3. High volume - do it.  
"The way I ran 2.59 marathon was with high volume. However looking back I'm sure I did way too much and in turn went in to the Marathon very tired, just scrapping through under 3hrs! It was a disgusting pain from about 16miles and I think the only reason I did it was because for some reason I've never been so determined!

While this blogger only got to 2.59, I think the principal still stands.  Essentially, it sounds like he might have run even faster if he wasn't exhausted. I think the real tip to take from this is don't get exhausted. I'm not sure how to achieve this though. It's a little like saying, "don't get injured". Of course, you can do things to prevent either scenario, but you certainly can't guarantee it won't happen. 

4. Don't do too much volume and stay relaxed. 
You simply have to believe the advice of 2.31 marathoner, 2.59 ironman marathoner and Spinervals GOD Troy Jacobson if for no reason other than that, when it comes to riding the indoor trainer, he's the man. 
One of his goals was to run a sub 3 hour marathon off the bike in ironman (i.e after a 3.8km swim, and 180km) . Having run very close to 3 hours several times in an ironman, he thought it would be easy. He  discovered he was wrong. (Really? No way!) It took him quite a few attempts to break the 3 hour mark. He gives great tips on getting your already relatively speedy marathon time down, and importantly, tips that help shave off those crucial last few minutes. 
Some of my favourites are to stay relaxed and keep the bounce in your step. My coach is always on at me to stay relaxed, even when I'm about to vomit, Thomas is like, "relax Jane, relax". Haha. I find in a marathon if I relax, I stop.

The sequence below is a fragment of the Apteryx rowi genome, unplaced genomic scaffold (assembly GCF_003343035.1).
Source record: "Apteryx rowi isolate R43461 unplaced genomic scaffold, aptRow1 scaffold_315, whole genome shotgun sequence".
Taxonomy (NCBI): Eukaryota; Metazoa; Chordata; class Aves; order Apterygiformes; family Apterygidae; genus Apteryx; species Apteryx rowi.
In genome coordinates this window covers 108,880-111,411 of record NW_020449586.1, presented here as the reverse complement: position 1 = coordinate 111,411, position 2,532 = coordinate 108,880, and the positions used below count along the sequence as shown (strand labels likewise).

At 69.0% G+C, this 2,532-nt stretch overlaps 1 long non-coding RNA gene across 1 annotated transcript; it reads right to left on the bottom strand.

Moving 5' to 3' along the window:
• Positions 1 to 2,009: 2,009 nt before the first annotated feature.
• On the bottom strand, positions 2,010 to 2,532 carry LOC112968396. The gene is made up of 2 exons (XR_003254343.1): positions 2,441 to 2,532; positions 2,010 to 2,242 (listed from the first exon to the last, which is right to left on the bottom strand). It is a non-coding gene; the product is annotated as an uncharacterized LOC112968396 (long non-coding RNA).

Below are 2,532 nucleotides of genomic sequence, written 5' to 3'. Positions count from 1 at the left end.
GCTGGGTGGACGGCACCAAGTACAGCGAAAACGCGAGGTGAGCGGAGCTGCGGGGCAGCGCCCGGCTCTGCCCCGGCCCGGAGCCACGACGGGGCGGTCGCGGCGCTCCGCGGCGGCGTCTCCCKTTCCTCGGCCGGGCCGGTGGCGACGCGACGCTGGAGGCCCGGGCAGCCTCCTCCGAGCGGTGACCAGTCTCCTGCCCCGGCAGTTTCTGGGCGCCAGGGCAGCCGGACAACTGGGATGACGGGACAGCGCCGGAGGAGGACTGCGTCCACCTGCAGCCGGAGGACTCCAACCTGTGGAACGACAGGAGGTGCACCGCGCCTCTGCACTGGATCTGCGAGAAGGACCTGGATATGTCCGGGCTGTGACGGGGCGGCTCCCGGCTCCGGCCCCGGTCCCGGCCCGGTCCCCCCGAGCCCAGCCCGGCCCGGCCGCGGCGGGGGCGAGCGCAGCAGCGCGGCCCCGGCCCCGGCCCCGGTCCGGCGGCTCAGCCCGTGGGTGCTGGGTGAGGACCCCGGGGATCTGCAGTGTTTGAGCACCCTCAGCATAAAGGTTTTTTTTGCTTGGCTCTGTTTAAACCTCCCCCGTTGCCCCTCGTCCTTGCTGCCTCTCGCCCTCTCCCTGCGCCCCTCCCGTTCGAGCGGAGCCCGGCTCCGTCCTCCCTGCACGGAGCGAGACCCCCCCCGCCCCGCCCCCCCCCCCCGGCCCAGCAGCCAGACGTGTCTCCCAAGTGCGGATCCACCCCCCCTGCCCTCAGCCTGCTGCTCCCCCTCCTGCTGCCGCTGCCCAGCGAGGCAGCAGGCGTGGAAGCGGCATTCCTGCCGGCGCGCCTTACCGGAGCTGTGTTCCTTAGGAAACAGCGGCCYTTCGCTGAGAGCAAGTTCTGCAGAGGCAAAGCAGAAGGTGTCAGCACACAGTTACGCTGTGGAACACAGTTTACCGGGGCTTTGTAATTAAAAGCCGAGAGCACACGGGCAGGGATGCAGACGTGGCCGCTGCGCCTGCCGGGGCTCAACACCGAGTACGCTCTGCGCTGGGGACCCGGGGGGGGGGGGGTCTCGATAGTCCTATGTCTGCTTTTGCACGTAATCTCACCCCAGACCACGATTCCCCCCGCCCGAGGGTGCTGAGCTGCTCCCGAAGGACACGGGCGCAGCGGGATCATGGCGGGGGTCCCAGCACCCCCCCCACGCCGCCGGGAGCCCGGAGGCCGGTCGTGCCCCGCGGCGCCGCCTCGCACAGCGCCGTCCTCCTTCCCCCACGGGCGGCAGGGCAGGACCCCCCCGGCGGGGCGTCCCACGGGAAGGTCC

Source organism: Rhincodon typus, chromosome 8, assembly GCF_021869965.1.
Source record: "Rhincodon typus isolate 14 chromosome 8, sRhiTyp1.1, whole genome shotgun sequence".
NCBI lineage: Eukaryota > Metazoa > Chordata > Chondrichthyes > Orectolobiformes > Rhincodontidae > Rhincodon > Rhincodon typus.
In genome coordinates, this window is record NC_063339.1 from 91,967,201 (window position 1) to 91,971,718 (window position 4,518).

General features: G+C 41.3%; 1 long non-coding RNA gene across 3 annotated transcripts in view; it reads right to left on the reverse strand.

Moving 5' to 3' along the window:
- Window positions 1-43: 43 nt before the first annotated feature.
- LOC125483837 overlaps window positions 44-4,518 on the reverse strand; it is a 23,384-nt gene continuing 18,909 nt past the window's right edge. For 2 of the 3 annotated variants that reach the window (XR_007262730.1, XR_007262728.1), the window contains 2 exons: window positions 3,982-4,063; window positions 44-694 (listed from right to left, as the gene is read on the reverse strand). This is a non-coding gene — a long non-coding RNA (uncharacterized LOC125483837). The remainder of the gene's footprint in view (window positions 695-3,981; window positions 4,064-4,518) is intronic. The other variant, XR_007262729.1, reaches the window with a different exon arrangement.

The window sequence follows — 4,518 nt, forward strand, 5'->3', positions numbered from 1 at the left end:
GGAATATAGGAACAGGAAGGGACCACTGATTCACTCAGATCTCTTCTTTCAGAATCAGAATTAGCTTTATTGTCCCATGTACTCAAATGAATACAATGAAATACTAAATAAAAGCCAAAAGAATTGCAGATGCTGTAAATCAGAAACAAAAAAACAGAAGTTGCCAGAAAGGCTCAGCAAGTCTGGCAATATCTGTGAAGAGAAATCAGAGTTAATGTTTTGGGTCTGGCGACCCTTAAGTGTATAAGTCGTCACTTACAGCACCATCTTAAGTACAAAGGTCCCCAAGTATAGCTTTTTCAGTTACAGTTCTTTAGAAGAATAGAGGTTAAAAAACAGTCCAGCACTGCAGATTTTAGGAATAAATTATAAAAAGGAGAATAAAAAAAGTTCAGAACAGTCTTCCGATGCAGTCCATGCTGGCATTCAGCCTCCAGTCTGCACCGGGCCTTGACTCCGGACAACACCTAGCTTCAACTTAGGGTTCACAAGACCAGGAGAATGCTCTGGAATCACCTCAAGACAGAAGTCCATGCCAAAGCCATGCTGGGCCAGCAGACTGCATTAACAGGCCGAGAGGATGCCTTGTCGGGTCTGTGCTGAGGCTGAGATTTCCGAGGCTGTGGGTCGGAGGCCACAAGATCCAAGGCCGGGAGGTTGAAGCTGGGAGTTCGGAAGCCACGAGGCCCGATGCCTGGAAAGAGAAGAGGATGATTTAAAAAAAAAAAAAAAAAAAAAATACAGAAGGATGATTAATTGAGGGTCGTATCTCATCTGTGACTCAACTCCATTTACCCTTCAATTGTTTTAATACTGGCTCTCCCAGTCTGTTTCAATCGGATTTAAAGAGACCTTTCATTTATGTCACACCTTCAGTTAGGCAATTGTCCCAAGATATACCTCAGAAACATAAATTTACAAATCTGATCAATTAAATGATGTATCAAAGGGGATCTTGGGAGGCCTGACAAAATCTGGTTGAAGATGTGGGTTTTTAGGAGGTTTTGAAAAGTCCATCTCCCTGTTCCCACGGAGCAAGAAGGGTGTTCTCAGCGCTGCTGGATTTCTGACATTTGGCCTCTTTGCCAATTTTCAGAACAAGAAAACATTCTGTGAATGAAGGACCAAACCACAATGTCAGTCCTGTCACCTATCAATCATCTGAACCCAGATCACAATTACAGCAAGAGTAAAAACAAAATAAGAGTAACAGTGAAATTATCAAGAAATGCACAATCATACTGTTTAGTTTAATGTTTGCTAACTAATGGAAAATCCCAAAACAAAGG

Though I get pretty nervous pre-race, I'm not the only person pre-race that doesn't feel relaxed. For example,  at the start-line of Berlin marathon, a guy next to me retied his shoelaces about twenty times. He was shaking badly as he did so. While I felt sorry for him, it also helped me feel a bit netter knowing that I'm not the only one who gets nervous. 

5. Don't vomit and keep your clothes on.
These are very good tips. Especially since they were given in the context of what to do - or what not to do - on the start line.  If you have time to read it, this is a great guide by an inspiring mum who ran a 2.48 marathon (my dream for this year!) I especially like that her makeup still seems intact at the end of the race. Talk about racing like a lady! Or maybe her cheeks are just rosy, either-way, she looks pretty fresh. Inspiring, and makes you think that it's possible if you work hard enough. 

In summary, it's very simple to run a sub 2.50 marathon;
Go the right way while not vomiting on yourself (easier said than done);
Run a lot but not too much;
Stay relaxed while you embrace the pain. 

Having this information, I can't believe I haven't run sub 2.50 already. Now to just start training.... 

For more hilarious motivational marathon signs, try this link.

1 comment: